dzerzhinsk-toxic-apocalypsePhoto credit

5.  Dzershinsk, Russia—population 300,000:  The largest chemical weapons site in Russian history.   Between 1930 and 1998, 300,000 tons of toxic waste was improperly disposed of within the borders of this town.  Some pollutants exceed safe limits of exposure by 17,000,000 times.

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6.  Niger Delta, Nigeria—population 31,000,000–Deepwater Horizon Oil Spill 2010:  In the last 50 years, there have been more than 6800 oil spills in the region, totaling from 9,000,000 to 13,000,000 barrels since oil drilling began in Nigeria.  The 700,000-square-kilometer Niger Delta is one of the largest and most significant wetlands in the world, with most of the Delta’s 31,000,000 population depending on the land for their livelihood.

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7.  Lake Karachai, Russia:  Decades-long dumping ground for the Soviet Union’s nuclear waste.  Dubbed one of the most polluted sites on Earth, Lake Karachai is so toxic that standing on its shores for only one hour delivers a lethal dose of radiation.

Despite thousands of concrete blocks dumped into it to prevent the shifting of radioactive sediment, the lake and its area will continue to be toxic for hundreds of year.

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8.  Linfen, China:  A city dubbed China’s Chernobyl where laundry hung out turns black before it dries, though it had been known for its clean spring water and fertile farmland in the 1980s.   A booming coal industry producing inefficient power plants and employing legal and illegal coalmines changed the city from an ecological paradise into a pile of ash.

Source:  Discovery News, August 8, 2013



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1.  Fatberg:  A 15-ton blob of congealed fat in a London sewer.  It’s a byproduct of the lasting damage to the environment a single community can cause.

It’s a threat to human life as well because there’s plenty of Fatberg waddling around above the sewers.

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2.  The Great Ocean Garbage Patch:  An accumulation of 13,000 pieces per square kilometer of plastic over an area some calculate as twice the size of Texas.  As it breaks down into confetti-size bits, it releases chemicals into the water and then enters the food chain, where it’s a threat to marine and avian wildlife.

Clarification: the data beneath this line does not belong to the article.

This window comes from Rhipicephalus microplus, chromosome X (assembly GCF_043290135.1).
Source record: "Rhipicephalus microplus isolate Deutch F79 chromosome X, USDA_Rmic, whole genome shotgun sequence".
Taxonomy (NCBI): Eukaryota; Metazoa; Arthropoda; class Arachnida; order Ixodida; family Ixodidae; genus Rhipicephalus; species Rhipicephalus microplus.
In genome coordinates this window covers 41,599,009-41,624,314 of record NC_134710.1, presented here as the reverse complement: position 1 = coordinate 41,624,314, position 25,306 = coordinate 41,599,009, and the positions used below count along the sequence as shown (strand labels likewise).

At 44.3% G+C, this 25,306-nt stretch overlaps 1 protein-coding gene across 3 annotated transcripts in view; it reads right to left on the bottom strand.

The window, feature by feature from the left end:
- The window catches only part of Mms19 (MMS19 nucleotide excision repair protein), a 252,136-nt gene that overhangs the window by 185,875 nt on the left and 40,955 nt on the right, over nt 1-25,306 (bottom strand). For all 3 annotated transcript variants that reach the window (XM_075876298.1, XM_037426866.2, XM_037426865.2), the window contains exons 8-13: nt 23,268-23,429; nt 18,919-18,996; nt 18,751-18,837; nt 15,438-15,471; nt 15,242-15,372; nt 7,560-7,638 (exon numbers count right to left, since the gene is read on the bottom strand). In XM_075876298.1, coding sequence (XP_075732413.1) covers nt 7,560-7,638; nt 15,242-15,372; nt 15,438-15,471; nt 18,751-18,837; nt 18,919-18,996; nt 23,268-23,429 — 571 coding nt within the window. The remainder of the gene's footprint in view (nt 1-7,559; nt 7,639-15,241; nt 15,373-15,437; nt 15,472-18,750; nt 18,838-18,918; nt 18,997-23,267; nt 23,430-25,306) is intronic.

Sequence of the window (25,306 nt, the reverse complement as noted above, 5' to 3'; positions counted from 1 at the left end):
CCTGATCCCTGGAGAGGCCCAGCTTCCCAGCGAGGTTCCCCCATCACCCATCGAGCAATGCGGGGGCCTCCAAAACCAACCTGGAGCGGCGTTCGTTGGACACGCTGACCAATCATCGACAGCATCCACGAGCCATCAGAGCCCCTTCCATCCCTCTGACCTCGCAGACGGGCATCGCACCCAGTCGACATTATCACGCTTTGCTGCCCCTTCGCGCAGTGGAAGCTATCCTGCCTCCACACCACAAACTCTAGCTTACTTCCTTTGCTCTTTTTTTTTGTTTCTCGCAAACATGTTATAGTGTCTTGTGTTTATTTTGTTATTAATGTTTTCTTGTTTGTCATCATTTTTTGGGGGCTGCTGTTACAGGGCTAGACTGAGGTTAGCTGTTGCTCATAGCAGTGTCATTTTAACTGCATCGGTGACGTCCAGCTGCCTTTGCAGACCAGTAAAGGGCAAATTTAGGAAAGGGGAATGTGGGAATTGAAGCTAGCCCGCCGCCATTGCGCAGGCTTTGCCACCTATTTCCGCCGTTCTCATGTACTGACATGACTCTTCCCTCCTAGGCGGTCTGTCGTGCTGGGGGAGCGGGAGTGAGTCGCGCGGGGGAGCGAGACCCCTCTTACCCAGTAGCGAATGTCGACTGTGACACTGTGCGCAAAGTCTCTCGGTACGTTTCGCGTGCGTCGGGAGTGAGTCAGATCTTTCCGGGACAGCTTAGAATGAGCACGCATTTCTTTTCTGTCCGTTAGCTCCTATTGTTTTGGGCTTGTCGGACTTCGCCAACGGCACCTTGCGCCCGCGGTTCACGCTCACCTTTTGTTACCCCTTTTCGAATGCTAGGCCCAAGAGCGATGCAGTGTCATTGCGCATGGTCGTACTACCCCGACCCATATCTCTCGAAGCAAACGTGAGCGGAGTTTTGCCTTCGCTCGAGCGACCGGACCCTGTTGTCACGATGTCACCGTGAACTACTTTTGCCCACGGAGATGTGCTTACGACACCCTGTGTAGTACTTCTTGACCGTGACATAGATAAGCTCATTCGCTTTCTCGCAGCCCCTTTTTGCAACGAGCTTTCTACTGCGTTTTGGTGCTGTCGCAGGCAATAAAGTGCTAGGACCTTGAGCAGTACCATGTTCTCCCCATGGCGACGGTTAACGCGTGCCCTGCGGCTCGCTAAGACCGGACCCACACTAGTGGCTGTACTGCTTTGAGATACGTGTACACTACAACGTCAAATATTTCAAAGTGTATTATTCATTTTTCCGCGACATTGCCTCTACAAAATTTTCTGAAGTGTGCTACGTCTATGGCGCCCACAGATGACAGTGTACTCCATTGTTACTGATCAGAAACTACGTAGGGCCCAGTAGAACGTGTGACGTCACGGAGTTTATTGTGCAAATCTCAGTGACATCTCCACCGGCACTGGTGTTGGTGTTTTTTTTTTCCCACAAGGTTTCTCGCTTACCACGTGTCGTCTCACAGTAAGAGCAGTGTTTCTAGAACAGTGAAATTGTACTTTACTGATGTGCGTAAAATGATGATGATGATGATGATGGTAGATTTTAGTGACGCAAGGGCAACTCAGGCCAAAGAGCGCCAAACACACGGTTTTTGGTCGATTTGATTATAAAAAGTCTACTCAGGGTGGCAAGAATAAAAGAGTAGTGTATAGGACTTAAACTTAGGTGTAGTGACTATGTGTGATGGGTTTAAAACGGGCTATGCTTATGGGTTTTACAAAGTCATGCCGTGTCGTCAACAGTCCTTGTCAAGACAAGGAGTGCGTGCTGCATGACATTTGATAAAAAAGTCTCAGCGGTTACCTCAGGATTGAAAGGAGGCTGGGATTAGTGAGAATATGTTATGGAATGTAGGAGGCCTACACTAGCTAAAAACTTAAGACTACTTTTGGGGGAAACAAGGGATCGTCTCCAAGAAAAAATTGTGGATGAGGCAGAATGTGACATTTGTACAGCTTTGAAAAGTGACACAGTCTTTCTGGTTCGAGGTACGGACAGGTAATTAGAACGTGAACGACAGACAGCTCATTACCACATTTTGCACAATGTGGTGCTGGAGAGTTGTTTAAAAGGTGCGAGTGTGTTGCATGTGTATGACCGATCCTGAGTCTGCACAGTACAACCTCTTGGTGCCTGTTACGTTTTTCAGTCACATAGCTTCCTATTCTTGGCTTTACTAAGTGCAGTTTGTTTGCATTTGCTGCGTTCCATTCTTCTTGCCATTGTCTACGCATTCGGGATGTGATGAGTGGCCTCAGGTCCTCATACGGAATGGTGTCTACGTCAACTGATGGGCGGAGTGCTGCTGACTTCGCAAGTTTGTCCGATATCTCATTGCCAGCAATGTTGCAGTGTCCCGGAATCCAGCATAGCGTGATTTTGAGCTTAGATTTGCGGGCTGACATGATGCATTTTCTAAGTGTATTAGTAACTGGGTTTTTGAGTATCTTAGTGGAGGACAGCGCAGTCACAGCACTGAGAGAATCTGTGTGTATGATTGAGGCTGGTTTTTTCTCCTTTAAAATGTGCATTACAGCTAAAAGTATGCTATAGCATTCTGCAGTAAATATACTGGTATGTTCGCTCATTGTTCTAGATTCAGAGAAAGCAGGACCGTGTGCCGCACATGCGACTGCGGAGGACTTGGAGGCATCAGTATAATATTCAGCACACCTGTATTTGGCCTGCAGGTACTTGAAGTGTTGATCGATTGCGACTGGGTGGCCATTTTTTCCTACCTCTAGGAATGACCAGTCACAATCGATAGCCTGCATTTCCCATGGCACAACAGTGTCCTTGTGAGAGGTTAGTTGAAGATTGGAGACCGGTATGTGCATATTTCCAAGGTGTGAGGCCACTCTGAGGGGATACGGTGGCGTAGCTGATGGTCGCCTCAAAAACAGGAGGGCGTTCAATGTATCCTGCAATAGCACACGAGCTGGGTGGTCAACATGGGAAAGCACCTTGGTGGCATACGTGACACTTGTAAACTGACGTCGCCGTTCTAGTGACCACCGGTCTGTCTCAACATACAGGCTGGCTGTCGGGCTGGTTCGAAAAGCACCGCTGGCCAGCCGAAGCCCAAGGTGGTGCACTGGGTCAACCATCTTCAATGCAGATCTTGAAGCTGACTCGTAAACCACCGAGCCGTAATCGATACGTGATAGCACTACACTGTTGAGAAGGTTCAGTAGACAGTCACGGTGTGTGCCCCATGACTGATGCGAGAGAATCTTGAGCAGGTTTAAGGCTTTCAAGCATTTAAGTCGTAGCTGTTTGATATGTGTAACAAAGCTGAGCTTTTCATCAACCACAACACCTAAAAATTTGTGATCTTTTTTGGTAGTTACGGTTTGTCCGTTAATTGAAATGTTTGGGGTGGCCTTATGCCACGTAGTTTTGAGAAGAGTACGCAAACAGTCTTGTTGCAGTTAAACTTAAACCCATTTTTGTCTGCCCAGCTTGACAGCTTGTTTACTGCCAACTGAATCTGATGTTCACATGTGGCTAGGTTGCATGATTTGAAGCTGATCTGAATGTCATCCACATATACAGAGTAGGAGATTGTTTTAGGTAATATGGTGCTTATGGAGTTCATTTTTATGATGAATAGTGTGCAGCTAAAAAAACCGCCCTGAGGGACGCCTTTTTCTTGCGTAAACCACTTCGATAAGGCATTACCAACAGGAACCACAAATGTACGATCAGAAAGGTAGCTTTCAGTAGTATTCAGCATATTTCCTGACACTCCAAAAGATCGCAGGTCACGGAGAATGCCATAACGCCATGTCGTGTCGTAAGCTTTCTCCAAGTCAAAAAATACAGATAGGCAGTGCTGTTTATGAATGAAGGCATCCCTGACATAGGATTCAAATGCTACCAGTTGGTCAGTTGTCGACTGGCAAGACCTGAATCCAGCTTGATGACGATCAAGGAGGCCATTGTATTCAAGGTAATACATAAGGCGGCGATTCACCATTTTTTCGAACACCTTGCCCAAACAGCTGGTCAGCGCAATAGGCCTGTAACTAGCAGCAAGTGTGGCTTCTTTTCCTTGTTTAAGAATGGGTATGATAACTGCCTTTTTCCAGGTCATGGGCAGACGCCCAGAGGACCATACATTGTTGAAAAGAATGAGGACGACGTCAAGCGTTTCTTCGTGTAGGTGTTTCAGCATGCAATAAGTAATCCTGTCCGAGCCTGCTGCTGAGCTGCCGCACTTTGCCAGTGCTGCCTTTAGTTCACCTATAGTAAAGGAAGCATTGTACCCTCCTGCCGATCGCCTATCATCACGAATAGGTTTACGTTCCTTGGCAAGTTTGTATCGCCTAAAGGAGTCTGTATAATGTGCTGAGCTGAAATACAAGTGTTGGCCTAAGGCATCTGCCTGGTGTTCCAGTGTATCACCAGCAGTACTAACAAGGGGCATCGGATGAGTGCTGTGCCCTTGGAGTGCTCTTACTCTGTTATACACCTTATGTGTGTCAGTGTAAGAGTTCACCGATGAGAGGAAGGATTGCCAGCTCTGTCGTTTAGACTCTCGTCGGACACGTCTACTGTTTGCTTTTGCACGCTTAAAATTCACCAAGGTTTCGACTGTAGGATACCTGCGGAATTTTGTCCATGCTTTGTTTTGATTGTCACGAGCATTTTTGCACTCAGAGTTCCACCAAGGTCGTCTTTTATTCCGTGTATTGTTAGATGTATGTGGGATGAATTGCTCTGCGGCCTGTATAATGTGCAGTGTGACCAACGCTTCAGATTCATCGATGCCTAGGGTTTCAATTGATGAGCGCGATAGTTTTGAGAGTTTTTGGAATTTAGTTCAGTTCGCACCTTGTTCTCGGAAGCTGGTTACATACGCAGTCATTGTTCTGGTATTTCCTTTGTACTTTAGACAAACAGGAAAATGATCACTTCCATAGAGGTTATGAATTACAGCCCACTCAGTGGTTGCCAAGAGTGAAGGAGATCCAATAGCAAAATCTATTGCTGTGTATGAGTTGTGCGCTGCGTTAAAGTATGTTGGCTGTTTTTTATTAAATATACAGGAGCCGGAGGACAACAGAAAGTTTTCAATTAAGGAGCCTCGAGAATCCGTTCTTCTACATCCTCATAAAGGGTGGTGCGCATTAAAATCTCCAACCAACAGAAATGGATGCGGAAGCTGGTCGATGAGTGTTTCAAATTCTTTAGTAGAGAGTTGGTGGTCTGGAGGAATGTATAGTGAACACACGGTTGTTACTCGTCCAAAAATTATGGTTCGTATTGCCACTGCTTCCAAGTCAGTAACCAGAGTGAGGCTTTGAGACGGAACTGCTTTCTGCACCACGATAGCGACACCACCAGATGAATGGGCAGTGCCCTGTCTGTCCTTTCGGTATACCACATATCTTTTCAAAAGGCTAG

It’s also a threat to the human life that eats the wildlife because basically, we’re eating our own pollution.

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3.  Jiapingtang River, China:  A river outside of Shanghai supplying drinking water to over 23,000,000 people.  Last April 16,000 rotting pig carcasses had to be removed.  After the removal, about 1,000 dead ducks surfaced and were also removed.

Since April, the river has turned an inky black with a thin layer of slimy algae on its surface and smells like a backed-up drain.

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4.  Blood-red Trinity River, Dallas TX:  A river fed with pigs’ blood originating from the nearby Columbia (meat) Packing Co, Inc.

Source:  Discovery News, August 8, 2013  And other sources


6417366-an-image-of-a-woman-s-waist-while-she-is-pinching-the-love-handles-on-either-side-of-her-hipBelly dancing is an aerobic workout offered in many gyms and health clubs across the nation.  In addition to being more fun than elliptical trainers, it strengthens core muscles most people don’t exercise in a regular trip to the gym.

Any kind of dancing is a good aerobic workout.  It promotes general fitness, conditions the heart and respiratory system, stimulates the immune system and increases stamina.

It also tones the nervous system, reduces stress, develops balance and coordination, increases oxygen flow throughout the body and imparts a sense of well-being and empowerment.

Just compare the expression on the face of a jogger to the expression on the faces of a couple doing the swing—dancing is fun!

SOURCE:   Dr Andrew Weil’s Tip of the Day, August 18, 2013


17282121-woman-suffering-from-heart-gamesResearch headed by Canadian Martha Mackay, a cardiac nurse, concluded there were no gender differences in rate of chest or arm discomfort, shortness of breath, sweating, nausea, clammy skin and feelings of indigestion during a heart attack.

She did find, though, that women were more likely than men to experience throat, jaw and neck discomfort.  And that women are less likely than men to believe they’re having a heart attack and are more likely to delay getting treatment.